Coca-Cola Great Britain to double the amount of recycled plastic in all of its bottles to 50% by 2020

Coca-Cola today announced it will double the amount of recycled plastic in all of its bottles in Great Britain, meaning that all twenty of the company’s brands, including the Coca-Cola range, Sprite, Fanta, Smartwater and Schweppes, will move from 25 per cent to 50 per cent recycled plastic packaging by 2020. Coca-Cola Great Britain is currently the largest user of recycled plastic in the UK food and drink industry and the new commitment will see it extend that even further.

 

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The increase to 50 per cent will be made possible by a new deal with Clean Tech, which operates Europe’s largest and most advanced plastic bottle reprocessing facility in Lincolnshire. The multi-million pound commitment to purchase recycled plastic from Clean Tech will see Coca-Cola build on its five year relationship with the company and source all of the recycled plastic it uses from within Great Britain. It also means that once bottles have been recovered and recycled they will return to shop shelves as part of new packs in as little as six weeks.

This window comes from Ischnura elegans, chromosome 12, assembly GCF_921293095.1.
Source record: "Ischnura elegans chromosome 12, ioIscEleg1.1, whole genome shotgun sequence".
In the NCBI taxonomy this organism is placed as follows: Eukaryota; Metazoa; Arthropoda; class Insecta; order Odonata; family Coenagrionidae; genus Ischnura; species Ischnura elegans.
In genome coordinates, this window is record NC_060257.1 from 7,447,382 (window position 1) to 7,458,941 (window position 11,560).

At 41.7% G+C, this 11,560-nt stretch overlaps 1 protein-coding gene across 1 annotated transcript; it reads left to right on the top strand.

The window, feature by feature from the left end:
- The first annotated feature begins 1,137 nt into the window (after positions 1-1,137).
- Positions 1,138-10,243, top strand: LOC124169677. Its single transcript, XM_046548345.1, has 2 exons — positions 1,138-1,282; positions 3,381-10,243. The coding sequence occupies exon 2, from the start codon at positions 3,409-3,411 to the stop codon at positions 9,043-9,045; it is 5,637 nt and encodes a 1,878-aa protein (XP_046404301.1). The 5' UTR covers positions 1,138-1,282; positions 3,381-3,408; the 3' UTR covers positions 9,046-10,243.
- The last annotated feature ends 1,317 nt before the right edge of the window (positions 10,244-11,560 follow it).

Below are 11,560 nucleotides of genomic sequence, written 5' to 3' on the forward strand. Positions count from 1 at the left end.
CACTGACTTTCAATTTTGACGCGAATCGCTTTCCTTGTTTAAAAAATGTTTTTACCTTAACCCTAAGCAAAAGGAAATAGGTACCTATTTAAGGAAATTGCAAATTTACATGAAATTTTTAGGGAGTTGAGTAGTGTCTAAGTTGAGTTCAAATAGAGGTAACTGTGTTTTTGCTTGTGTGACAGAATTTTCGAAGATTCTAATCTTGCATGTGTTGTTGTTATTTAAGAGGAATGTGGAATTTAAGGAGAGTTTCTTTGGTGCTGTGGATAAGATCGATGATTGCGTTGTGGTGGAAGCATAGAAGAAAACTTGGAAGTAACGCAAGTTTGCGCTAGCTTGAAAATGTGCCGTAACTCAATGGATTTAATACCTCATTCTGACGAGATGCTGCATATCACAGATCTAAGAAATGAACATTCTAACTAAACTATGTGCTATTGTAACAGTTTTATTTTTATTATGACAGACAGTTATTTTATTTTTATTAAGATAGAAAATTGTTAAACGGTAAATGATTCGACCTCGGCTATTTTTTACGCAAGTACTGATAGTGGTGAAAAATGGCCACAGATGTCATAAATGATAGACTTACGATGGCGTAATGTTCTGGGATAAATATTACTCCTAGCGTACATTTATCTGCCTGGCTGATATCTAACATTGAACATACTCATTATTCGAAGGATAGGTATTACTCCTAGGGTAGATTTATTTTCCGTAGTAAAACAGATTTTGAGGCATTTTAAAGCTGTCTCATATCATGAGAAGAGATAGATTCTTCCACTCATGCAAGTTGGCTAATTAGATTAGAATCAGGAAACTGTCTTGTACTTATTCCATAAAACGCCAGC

In order to use more than 50 per cent recycled plastic, further changes are needed to the recycling system in Great Britain - more plastic bottles need to be recovered and recycled to increase the availability of high quality recycled plastic fit for food use. Therefore, as part of the Company’s new sustainable packaging strategy for its business in Great Britain, Coca-Cola is also calling for reform of the current collection and recycling system in GB.